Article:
(1929 - 2019)
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Mutual funds are registered investment companies that pool investors capital for the purpose of investing in securities. Mutual funds are managed by professional money managers. They are a primary funding vehicle for the corporate contributory retirement system in the United States. In 2014, a total of 7,923 U.S. mutual funds held over 16 trillion dollars of assets, owned by forty-three percent of American households and an estimated 90.4 million individuals
Mutual funds offer investors the advantage of diversification, professional management, liquidity, and convenience. These advantages are offset by such factors as costs, fund turnover, and the consequences of organizational structure. (more...)
This week in financial history
- 1991 - The Warsaw Stock Exchange (WSE) was created as a joint-stock company on April 12, 1991. Source:WSE history
- 1928 - Plans were announced for new and speedier stock ticker, capable of running at more than twice the speed of tickers then in use. (Source)
- 1720 - The first major secondary stock offering took place, as the South Sea Co. reopened its subscription books in London, hoping to raise 2 million pounds sterling. The company raised half that amount by 10 o'clock in the morning, as mobs of eager buyers poured into the South Sea Co.s headquarters. With ladies pawning jewelry and farmers selling livestock to raise the cash to buy shares, the offering was oversubscribed by more than 10%. Its even possible to flip the shares for an 8% profit on the first day. Source: John Carswell, The South Sea Bubble (The Cresset Press, London, 1960), pp. 126, 132-133.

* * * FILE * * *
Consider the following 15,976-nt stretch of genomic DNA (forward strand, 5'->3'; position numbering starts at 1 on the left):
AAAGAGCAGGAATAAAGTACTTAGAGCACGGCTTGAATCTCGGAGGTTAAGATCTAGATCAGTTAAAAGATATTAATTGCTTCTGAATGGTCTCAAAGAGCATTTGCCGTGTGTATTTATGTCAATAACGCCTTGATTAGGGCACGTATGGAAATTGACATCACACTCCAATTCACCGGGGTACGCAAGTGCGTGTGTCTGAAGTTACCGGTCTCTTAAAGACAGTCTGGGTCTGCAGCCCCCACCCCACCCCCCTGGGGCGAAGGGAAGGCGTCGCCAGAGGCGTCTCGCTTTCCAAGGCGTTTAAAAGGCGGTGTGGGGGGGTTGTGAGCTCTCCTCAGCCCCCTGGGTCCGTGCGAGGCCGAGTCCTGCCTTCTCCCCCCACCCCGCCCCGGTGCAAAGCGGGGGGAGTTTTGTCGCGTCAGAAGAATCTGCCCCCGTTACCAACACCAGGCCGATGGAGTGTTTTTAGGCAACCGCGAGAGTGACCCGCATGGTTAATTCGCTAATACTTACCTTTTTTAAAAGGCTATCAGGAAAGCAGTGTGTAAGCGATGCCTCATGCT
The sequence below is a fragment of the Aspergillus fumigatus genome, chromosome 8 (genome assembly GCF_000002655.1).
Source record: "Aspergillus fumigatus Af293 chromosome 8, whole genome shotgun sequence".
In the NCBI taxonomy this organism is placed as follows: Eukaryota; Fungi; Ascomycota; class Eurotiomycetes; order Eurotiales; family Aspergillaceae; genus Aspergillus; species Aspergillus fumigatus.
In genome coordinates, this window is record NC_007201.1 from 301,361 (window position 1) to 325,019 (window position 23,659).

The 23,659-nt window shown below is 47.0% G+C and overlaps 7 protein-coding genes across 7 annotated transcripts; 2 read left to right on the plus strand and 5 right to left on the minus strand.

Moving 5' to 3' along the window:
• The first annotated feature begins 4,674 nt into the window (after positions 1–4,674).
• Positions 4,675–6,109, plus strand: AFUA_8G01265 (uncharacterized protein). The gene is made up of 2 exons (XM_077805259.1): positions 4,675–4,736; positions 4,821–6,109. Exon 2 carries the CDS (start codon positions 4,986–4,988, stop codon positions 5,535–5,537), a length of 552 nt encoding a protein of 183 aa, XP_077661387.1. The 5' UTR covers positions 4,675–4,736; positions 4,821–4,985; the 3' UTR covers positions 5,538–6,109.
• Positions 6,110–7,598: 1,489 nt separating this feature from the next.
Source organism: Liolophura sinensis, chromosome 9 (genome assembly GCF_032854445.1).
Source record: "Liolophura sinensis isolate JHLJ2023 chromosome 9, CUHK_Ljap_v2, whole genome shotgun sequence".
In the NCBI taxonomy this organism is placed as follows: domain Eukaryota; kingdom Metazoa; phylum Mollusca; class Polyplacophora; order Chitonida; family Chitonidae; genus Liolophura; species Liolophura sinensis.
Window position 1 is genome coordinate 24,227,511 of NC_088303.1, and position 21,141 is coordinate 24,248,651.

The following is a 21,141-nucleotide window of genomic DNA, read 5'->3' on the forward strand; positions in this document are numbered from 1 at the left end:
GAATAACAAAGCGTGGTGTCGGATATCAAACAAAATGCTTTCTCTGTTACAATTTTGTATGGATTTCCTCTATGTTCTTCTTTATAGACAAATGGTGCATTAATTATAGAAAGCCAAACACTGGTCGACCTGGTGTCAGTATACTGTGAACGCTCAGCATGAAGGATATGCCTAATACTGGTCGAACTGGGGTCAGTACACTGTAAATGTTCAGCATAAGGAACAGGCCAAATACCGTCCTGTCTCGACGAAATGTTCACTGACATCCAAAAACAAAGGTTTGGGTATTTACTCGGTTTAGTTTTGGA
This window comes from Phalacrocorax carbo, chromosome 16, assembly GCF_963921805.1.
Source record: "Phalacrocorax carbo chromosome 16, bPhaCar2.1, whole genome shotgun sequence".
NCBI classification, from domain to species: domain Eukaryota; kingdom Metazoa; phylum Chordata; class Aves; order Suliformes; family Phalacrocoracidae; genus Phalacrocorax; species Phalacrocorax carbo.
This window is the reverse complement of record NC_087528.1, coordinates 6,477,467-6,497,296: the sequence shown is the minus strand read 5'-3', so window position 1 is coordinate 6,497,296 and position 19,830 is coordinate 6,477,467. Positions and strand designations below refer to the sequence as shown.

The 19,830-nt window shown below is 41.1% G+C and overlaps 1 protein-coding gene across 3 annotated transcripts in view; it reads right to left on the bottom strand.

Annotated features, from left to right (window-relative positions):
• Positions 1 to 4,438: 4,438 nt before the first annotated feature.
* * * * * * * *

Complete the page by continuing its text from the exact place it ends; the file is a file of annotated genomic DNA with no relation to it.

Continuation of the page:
- 2000 - The NASDAQ (National Association of Securities Dealers Automated Quotations) composite index fell more than 25 percent this week, trouncing the 19 percent fall that began Oct. 21, 1987, Black Monday. The sell-off gave the NASDAQ its biggest point loss of all time. The Dow tumbled more than 600 points, trouncing the previous record and triggering circuit breakers at the New York Stock Exchange. Source: Nasdaq, Dow take nosedive
- 1991 - The Warsaw Stock Exchange held its first trading session with five listed companies, all of which were formerly State-owned companies that had been privatized. Source: Warsaw Stock Exchange - History
- 1930 - The stock market hit its post-Crash high, as the Dow Jones Industrial Average closed at 294.07, a 48% increase in the five months since the Crash bottomed on November 13, 1929. Over the coming two years, however, the Dow will lose another 85.99% of its value, bottoming at 41.22 on July 8, 1932. Source: Barrie A. Wigmore, The Crash and Its Aftermath: A History of Securities Markets in the United States, 1929-1933 (Greenwood Press, Westport, CT, and London, 1985), p. 137.
- 1991 - The Dow Jones Industrial Average topped 3000 points for the first time. Source: Closing milestones of the Dow Jones Industrial Average
- 2000 - The NASDAQ (National Association of Securities Dealers Automated Quotations) rose 254.41 points, the highest single day point gain to date, just 4 days after it's largest single day loss of 355.49 points (April 14, 2000). Source: NASDAQ Composite Index Increases, Decreases
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